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Creole Musicians In New Orleans And Jazz Music

894 words - 4 pages

“If you don’t feel it, you’ll never know it” – Louis Armstrong. Different kinds of music have been heard throughout centuries and the ever-changing sounds of music continue to appease mass audiences today and do not seem to slow down in sight. One type of genre that emerged in this case was the improvisation of black, white, and Creole musicians in New Orleans of what became known as Jazz. Jazz, which had international connections from Africa and European-derived music, emerged somewhere between 1890 and 1935 as a wide-ranging form of black expression of arts in the community, consisting of the blues and works of the spirituals. It eventually spread to other urban cities such as Chicago and New York, where similar styles were played, establishing Jazz as a popular genre in the United States. Jazz’s increase in popularity was correlated with the increase in black Southerners. Due to its increasing popularity, Jazz was received positively and gained mainstream attention as a form of music, while consisting of disparate styles. Notable and influential Jazz musicians like Louis Armstrong helped Jazz receive national attention. Different styles blended to the Jazz music. Due to its strong foundation and composition, it survived today.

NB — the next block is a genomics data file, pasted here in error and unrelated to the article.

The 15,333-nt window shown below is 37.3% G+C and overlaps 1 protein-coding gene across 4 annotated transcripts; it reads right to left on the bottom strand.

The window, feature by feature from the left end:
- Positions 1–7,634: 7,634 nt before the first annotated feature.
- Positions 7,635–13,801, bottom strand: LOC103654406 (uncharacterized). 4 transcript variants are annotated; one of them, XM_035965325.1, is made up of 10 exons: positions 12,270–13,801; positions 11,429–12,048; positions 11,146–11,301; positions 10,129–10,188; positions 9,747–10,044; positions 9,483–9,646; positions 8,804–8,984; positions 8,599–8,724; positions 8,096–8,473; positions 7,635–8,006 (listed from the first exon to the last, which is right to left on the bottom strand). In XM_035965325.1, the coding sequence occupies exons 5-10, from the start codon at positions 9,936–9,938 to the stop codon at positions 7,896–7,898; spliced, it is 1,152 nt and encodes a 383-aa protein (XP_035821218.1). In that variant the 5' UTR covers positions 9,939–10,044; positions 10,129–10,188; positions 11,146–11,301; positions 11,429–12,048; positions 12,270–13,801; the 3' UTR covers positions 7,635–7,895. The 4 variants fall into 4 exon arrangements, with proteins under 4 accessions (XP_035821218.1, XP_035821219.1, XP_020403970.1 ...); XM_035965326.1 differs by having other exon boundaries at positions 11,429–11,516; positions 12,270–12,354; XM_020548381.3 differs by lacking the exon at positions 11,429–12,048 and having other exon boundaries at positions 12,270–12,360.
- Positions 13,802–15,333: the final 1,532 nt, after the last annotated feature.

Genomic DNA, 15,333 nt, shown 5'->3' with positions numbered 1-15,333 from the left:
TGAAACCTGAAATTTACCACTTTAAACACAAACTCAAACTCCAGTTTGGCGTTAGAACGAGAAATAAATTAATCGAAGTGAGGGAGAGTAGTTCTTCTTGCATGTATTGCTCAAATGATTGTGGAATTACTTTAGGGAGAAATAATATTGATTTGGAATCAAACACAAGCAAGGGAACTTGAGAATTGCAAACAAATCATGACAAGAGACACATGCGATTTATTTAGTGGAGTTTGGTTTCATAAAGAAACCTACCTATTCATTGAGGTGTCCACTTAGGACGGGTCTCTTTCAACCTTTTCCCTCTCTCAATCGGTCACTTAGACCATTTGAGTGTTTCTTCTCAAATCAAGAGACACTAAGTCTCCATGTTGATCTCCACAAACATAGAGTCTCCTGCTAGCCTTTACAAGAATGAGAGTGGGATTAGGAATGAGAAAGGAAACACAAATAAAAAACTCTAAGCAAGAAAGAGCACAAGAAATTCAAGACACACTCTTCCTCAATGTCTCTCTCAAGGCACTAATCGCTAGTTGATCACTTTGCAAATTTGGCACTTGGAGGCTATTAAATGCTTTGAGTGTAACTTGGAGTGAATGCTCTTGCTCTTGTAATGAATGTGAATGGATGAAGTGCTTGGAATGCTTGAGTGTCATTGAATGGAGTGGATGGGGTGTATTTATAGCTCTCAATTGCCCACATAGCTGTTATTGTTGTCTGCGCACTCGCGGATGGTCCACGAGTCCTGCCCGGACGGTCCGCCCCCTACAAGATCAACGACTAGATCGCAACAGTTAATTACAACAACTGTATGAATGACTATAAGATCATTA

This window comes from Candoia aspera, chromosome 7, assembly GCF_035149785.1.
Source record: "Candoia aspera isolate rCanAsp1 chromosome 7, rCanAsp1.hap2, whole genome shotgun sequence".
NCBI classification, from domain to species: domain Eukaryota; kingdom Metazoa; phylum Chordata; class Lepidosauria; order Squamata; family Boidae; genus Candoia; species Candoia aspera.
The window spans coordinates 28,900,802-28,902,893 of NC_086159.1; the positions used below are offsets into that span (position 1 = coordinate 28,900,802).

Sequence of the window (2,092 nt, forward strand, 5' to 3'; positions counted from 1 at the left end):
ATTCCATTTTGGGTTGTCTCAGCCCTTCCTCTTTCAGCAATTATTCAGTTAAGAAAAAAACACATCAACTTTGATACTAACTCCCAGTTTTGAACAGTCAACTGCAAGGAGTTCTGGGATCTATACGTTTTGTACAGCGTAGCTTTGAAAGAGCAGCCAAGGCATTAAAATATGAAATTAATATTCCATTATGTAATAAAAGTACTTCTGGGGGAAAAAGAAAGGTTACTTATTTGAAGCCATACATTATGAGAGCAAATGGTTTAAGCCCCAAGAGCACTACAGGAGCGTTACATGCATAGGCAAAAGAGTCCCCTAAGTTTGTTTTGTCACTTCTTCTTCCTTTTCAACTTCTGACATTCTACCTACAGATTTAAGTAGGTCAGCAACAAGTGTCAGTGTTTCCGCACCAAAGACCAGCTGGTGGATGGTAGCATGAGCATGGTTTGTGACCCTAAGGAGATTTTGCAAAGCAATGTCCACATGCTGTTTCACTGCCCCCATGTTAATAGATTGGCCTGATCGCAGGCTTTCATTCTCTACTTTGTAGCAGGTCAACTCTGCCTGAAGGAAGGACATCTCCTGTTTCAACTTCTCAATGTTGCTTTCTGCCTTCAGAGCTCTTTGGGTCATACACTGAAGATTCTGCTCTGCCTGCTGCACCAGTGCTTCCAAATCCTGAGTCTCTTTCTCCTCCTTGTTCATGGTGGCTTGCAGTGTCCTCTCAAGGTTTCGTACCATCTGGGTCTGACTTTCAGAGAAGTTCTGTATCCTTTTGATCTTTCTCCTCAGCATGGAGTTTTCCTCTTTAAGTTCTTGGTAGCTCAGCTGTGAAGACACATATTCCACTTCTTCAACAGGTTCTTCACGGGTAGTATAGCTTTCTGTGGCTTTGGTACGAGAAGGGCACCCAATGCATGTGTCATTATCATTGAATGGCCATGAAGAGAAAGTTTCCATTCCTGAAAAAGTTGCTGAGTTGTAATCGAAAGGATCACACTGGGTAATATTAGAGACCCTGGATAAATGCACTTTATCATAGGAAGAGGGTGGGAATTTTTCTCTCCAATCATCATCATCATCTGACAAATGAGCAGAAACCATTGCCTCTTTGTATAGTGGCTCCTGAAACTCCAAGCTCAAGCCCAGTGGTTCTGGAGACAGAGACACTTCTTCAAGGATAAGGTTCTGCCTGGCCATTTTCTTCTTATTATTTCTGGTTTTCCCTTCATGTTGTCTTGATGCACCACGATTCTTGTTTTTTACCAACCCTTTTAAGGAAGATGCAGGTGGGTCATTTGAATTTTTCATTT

The term Jazz gained notoriety in 1914 as a form of music. Before it gained attention, its origin consisted of an “African rhythmic, formal, sonoric, and expressive elements and European rhythmic and harmonic practices” (4). Jazz form included a “call-and-response pattern, repeated refrain concept, and chorus format of most recreational and cult dances” (27). The fact that these elements made the transition to early jazz and survived today showed that it had a solid foundation and was strong in composition. The solid foundation and strong composition show show that Jazz continued to be listened to mass audiences. Drawn from different cultures, Jazz consisted of disparate sounds. Due to its various sounds, New Orleans was the first and ideal place for Jazz, since the city was diverse as well. Before the arrival of Jazz, ragtime blues and works of the spirituals in the black communities dominated New Orleans. Jazz was pervasive to New Orleans, since it was built on the city. Early Jazz musicians in New Orleans played for private parties, dances, funerals, marches and other informal events” (academia 300). Initially, Jazz did not receive commercial success, since no products within the genre like recordings or sheet music were sold. Instead, it was listened to as a live medium. Due the lack of products, Jazz musicians constantly improvised and had room for creative sounds in their music. With more experimentation came more innovation, thus creating more and distinct...

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